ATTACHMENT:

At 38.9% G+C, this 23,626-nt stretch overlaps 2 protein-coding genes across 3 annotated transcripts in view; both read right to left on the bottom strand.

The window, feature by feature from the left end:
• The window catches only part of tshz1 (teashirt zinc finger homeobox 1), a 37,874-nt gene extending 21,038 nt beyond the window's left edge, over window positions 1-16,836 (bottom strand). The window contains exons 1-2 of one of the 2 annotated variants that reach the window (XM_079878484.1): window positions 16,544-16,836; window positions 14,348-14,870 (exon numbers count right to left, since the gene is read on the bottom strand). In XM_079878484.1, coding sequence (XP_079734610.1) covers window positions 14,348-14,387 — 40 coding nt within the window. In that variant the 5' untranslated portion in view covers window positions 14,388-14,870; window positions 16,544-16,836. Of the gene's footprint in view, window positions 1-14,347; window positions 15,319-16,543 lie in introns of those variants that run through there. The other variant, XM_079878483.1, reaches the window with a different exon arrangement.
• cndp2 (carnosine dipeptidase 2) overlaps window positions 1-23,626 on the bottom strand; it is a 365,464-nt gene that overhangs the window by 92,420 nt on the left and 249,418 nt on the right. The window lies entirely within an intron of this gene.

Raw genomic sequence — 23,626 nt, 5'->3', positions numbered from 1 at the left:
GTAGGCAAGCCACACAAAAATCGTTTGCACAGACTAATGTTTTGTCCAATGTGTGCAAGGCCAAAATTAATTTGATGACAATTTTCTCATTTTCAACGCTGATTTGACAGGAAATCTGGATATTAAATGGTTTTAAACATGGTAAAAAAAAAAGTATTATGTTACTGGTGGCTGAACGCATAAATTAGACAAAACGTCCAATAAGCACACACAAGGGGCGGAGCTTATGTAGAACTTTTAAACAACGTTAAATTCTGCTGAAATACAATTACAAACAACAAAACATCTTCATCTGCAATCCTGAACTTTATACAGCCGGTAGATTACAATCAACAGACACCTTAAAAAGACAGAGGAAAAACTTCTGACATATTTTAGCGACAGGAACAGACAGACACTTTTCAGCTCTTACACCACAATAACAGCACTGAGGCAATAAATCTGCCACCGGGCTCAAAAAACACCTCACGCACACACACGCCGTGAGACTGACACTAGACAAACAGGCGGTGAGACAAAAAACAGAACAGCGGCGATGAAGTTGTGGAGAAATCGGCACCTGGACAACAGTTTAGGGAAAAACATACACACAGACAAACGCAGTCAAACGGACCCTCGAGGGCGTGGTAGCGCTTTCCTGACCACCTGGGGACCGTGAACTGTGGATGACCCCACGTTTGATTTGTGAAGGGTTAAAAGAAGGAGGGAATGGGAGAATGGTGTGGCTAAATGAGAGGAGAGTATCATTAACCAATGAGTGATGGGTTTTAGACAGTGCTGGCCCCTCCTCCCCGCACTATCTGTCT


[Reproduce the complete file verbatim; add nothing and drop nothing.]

At 38.9% G+C, this 23,626-nt stretch overlaps 2 protein-coding genes across 3 annotated transcripts in view; both read right to left on the bottom strand.

The window, feature by feature from the left end:
• The window catches only part of tshz1 (teashirt zinc finger homeobox 1), a 37,874-nt gene extending 21,038 nt beyond the window's left edge, over window positions 1-16,836 (bottom strand). The window contains exons 1-2 of one of the 2 annotated variants that reach the window (XM_079878484.1): window positions 16,544-16,836; window positions 14,348-14,870 (exon numbers count right to left, since the gene is read on the bottom strand). In XM_079878484.1, coding sequence (XP_079734610.1) covers window positions 14,348-14,387 — 40 coding nt within the window. In that variant the 5' untranslated portion in view covers window positions 14,388-14,870; window positions 16,544-16,836. Of the gene's footprint in view, window positions 1-14,347; window positions 15,319-16,543 lie in introns of those variants that run through there. The other variant, XM_079878483.1, reaches the window with a different exon arrangement.
• cndp2 (carnosine dipeptidase 2) overlaps window positions 1-23,626 on the bottom strand; it is a 365,464-nt gene that overhangs the window by 92,420 nt on the left and 249,418 nt on the right. The window lies entirely within an intron of this gene.

Raw genomic sequence — 23,626 nt, 5'->3', positions numbered from 1 at the left:
GTAGGCAAGCCACACAAAAATCGTTTGCACAGACTAATGTTTTGTCCAATGTGTGCAAGGCCAAAATTAATTTGATGACAATTTTCTCATTTTCAACGCTGATTTGACAGGAAATCTGGATATTAAATGGTTTTAAACATGGTAAAAAAAAAAGTATTATGTTACTGGTGGCTGAACGCATAAATTAGACAAAACGTCCAATAAGCACACACAAGGGGCGGAGCTTATGTAGAACTTTTAAACAACGTTAAATTCTGCTGAAATACAATTACAAACAACAAAACATCTTCATCTGCAATCCTGAACTTTATACAGCCGGTAGATTACAATCAACAGACACCTTAAAAAGACAGAGGAAAAACTTCTGACATATTTTAGCGACAGGAACAGACAGACACTTTTCAGCTCTTACACCACAATAACAGCACTGAGGCAATAAATCTGCCACCGGGCTCAAAAAACACCTCACGCACACACACGCCGTGAGACTGACACTAGACAAACAGGCGGTGAGACAAAAAACAGAACAGCGGCGATGAAGTTGTGGAGAAATCGGCACCTGGACAACAGTTTAGGGAAAAACATACACACAGACAAACGCAGTCAAACGGACCCTCGAGGGCGTGGTAGCGCTTTCCTGACCACCTGGGGACCGTGAACTGTGGATGACCCCACGTTTGATTTGTGAAGGGTTAAAAGAAGGAGGGAATGGGAGAATGGTGTGGCTAAATGAGAGGAGAGTATCATTAACCAATGAGTGATGGGTTTTAGACAGTGCTGGCCCCTCCTCCCCGCACTATCTGTCT